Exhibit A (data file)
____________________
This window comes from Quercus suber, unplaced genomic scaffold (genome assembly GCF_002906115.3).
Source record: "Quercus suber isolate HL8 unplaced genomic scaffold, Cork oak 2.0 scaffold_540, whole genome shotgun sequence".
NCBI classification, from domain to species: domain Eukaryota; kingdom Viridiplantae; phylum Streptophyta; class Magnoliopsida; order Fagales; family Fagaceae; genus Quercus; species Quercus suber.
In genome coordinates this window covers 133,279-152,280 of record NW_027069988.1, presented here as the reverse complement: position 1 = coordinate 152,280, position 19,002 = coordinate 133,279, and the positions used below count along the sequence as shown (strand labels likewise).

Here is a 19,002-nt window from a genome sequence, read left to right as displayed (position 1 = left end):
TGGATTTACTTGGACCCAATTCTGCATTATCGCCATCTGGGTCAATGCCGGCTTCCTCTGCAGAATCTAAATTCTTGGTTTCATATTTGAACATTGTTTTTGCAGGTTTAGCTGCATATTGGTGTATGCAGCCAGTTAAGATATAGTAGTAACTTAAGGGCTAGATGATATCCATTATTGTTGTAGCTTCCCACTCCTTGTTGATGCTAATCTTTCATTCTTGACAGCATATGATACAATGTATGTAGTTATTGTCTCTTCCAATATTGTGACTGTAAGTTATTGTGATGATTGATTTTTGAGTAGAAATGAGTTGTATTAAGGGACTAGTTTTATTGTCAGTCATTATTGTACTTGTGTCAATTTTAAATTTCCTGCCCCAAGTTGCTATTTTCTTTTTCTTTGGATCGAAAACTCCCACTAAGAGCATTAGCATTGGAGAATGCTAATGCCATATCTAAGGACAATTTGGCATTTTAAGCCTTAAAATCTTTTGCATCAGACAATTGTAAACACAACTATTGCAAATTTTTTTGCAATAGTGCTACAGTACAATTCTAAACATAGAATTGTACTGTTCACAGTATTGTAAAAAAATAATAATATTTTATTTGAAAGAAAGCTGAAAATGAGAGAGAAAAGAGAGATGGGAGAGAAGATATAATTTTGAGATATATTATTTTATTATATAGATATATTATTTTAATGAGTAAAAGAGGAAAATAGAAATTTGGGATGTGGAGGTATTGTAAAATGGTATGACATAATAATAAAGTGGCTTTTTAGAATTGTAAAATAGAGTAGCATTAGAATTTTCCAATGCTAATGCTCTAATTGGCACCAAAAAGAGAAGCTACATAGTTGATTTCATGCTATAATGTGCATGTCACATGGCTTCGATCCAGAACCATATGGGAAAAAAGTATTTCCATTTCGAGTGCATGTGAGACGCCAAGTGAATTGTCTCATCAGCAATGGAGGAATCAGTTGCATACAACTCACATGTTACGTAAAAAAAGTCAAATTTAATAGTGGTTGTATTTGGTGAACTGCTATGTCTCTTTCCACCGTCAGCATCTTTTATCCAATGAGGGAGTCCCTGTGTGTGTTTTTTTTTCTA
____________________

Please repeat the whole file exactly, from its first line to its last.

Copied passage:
This window comes from Quercus suber, unplaced genomic scaffold (genome assembly GCF_002906115.3).
Source record: "Quercus suber isolate HL8 unplaced genomic scaffold, Cork oak 2.0 scaffold_540, whole genome shotgun sequence".
NCBI classification, from domain to species: domain Eukaryota; kingdom Viridiplantae; phylum Streptophyta; class Magnoliopsida; order Fagales; family Fagaceae; genus Quercus; species Quercus suber.
In genome coordinates this window covers 133,279-152,280 of record NW_027069988.1, presented here as the reverse complement: position 1 = coordinate 152,280, position 19,002 = coordinate 133,279, and the positions used below count along the sequence as shown (strand labels likewise).

Here is a 19,002-nt window from a genome sequence, read left to right as displayed (position 1 = left end):
TGGATTTACTTGGACCCAATTCTGCATTATCGCCATCTGGGTCAATGCCGGCTTCCTCTGCAGAATCTAAATTCTTGGTTTCATATTTGAACATTGTTTTTGCAGGTTTAGCTGCATATTGGTGTATGCAGCCAGTTAAGATATAGTAGTAACTTAAGGGCTAGATGATATCCATTATTGTTGTAGCTTCCCACTCCTTGTTGATGCTAATCTTTCATTCTTGACAGCATATGATACAATGTATGTAGTTATTGTCTCTTCCAATATTGTGACTGTAAGTTATTGTGATGATTGATTTTTGAGTAGAAATGAGTTGTATTAAGGGACTAGTTTTATTGTCAGTCATTATTGTACTTGTGTCAATTTTAAATTTCCTGCCCCAAGTTGCTATTTTCTTTTTCTTTGGATCGAAAACTCCCACTAAGAGCATTAGCATTGGAGAATGCTAATGCCATATCTAAGGACAATTTGGCATTTTAAGCCTTAAAATCTTTTGCATCAGACAATTGTAAACACAACTATTGCAAATTTTTTTGCAATAGTGCTACAGTACAATTCTAAACATAGAATTGTACTGTTCACAGTATTGTAAAAAAATAATAATATTTTATTTGAAAGAAAGCTGAAAATGAGAGAGAAAAGAGAGATGGGAGAGAAGATATAATTTTGAGATATATTATTTTATTATATAGATATATTATTTTAATGAGTAAAAGAGGAAAATAGAAATTTGGGATGTGGAGGTATTGTAAAATGGTATGACATAATAATAAAGTGGCTTTTTAGAATTGTAAAATAGAGTAGCATTAGAATTTTCCAATGCTAATGCTCTAATTGGCACCAAAAAGAGAAGCTACATAGTTGATTTCATGCTATAATGTGCATGTCACATGGCTTCGATCCAGAACCATATGGGAAAAAAGTATTTCCATTTCGAGTGCATGTGAGACGCCAAGTGAATTGTCTCATCAGCAATGGAGGAATCAGTTGCATACAACTCACATGTTACGTAAAAAAAGTCAAATTTAATAGTGGTTGTATTTGGTGAACTGCTATGTCTCTTTCCACCGTCAGCATCTTTTATCCAATGAGGGAGTCCCTGTGTGTGTTTTTTTTTCTA